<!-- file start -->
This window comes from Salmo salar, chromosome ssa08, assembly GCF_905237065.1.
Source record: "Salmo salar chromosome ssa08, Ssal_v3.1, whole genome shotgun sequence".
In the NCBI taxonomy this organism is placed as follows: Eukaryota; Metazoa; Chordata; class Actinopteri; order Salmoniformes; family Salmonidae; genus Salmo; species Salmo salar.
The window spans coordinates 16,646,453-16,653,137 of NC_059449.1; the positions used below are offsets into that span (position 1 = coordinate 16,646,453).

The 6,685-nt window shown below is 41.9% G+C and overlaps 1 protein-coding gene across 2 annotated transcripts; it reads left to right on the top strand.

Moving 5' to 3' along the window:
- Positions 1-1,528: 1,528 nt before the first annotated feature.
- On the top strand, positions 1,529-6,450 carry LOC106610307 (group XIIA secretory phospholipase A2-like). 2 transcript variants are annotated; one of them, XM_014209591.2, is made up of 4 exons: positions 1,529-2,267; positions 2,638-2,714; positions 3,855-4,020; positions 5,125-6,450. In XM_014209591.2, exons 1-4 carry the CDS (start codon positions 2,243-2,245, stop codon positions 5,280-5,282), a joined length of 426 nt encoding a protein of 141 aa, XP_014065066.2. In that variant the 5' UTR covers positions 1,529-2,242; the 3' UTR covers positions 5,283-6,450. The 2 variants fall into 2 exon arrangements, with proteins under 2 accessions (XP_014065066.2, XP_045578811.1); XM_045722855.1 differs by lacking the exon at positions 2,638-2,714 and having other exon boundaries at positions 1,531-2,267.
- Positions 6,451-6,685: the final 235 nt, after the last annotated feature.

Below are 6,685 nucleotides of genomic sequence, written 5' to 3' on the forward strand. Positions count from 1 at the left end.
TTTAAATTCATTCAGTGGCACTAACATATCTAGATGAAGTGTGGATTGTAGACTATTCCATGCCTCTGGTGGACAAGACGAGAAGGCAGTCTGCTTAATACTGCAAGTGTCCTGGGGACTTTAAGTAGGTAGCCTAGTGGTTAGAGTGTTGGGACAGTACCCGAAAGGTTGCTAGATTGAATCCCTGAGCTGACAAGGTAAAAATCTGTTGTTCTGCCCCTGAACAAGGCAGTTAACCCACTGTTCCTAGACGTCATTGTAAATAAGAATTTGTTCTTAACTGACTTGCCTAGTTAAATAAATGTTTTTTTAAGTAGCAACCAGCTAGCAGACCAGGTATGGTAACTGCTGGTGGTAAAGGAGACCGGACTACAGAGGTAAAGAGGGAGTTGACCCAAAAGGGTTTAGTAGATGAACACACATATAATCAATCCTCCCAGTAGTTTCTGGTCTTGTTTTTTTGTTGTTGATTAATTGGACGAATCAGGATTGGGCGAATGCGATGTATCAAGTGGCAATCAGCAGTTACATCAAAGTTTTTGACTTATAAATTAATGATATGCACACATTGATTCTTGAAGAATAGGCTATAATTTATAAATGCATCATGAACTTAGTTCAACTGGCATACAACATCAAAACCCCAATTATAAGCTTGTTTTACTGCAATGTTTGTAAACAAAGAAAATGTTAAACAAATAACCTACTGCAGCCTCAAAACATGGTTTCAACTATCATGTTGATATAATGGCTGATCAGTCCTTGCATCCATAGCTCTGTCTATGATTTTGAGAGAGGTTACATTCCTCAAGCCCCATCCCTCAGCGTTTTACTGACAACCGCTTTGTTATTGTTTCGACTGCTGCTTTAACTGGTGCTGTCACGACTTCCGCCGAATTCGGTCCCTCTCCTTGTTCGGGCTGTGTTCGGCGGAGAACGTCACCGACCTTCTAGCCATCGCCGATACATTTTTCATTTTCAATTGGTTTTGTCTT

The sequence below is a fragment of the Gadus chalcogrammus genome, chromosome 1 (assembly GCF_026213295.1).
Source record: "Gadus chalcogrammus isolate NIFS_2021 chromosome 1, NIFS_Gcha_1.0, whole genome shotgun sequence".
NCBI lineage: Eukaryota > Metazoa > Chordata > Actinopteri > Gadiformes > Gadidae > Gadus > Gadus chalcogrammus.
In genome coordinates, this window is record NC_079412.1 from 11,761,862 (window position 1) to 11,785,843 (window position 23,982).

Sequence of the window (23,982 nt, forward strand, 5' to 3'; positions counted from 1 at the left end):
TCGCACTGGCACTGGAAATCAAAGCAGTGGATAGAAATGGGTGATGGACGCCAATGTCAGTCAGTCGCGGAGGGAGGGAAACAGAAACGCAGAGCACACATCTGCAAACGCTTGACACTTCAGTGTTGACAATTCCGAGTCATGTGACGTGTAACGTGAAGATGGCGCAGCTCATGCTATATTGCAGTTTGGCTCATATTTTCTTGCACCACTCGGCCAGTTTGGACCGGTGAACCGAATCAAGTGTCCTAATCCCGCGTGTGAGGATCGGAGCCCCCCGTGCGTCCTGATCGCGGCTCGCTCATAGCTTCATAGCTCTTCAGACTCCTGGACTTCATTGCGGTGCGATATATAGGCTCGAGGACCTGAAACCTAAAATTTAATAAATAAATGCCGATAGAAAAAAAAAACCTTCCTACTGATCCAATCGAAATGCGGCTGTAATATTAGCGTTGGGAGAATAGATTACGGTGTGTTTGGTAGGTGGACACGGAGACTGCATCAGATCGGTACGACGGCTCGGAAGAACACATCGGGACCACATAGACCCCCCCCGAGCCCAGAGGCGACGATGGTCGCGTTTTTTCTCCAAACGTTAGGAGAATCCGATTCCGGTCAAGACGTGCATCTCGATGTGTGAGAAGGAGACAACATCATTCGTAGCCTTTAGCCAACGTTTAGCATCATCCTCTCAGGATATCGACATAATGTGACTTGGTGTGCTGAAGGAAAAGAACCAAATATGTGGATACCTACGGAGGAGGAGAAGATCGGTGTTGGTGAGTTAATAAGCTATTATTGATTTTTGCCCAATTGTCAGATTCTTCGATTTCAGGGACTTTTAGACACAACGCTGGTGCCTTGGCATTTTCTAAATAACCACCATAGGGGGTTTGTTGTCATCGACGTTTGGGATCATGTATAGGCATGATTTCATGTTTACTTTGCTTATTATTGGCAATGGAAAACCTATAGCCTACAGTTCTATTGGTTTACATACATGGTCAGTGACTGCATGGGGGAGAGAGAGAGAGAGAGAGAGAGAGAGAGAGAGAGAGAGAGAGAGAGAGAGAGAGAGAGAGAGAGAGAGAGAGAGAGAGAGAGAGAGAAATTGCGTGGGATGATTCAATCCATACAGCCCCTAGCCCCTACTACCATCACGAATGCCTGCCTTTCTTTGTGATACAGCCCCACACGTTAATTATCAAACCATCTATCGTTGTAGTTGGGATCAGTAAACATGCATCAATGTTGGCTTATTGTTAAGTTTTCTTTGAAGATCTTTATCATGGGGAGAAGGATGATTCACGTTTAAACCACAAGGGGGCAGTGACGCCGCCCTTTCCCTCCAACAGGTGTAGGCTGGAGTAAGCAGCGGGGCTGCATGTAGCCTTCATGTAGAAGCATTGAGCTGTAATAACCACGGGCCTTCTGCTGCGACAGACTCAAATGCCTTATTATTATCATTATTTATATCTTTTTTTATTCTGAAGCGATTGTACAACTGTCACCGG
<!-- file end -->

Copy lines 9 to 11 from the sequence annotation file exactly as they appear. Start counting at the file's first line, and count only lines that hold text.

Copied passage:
- Positions 6,451-6,685: the final 235 nt, after the last annotated feature.

Below are 6,685 nucleotides of genomic sequence, written 5' to 3' on the forward strand. Positions count from 1 at the left end.
TTTAAATTCATTCAGTGGCACTAACATATCTAGATGAAGTGTGGATTGTAGACTATTCCATGCCTCTGGTGGACAAGACGAGAAGGCAGTCTGCTTAATACTGCAAGTGTCCTGGGGACTTTAAGTAGGTAGCCTAGTGGTTAGAGTGTTGGGACAGTACCCGAAAGGTTGCTAGATTGAATCCCTGAGCTGACAAGGTAAAAATCTGTTGTTCTGCCCCTGAACAAGGCAGTTAACCCACTGTTCCTAGACGTCATTGTAAATAAGAATTTGTTCTTAACTGACTTGCCTAGTTAAATAAATGTTTTTTTAAGTAGCAACCAGCTAGCAGACCAGGTATGGTAACTGCTGGTGGTAAAGGAGACCGGACTACAGAGGTAAAGAGGGAGTTGACCCAAAAGGGTTTAGTAGATGAACACACATATAATCAATCCTCCCAGTAGTTTCTGGTCTTGTTTTTTTGTTGTTGATTAATTGGACGAATCAGGATTGGGCGAATGCGATGTATCAAGTGGCAATCAGCAGTTACATCAAAGTTTTTGACTTATAAATTAATGATATGCACACATTGATTCTTGAAGAATAGGCTATAATTTATAAATGCATCATGAACTTAGTTCAACTGGCATACAACATCAAAACCCCAATTATAAGCTTGTTTTACTGCAATGTTTGTAAACAAAGAAAATGTTAAACAAATAACCTACTGCAGCCTCAAAACATGGTTTCAACTATCATGTTGATATAATGGCTGATCAGTCCTTGCATCCATAGCTCTGTCTATGATTTTGAGAGAGGTTACATTCCTCAAGCCCCATCCCTCAGCGTTTTACTGACAACCGCTTTGTTATTGTTTCGACTGCTGCTTTAACTGGTGCTGTCACGACTTCCGCCGAATTCGGTCCCTCTCCTTGTTCGGGCTGTGTTCGGCGGAGAACGTCACCGACCTTCTAGCCATCGCCGATACATTTTTCATTTTCAATTGGTTTTGTCTT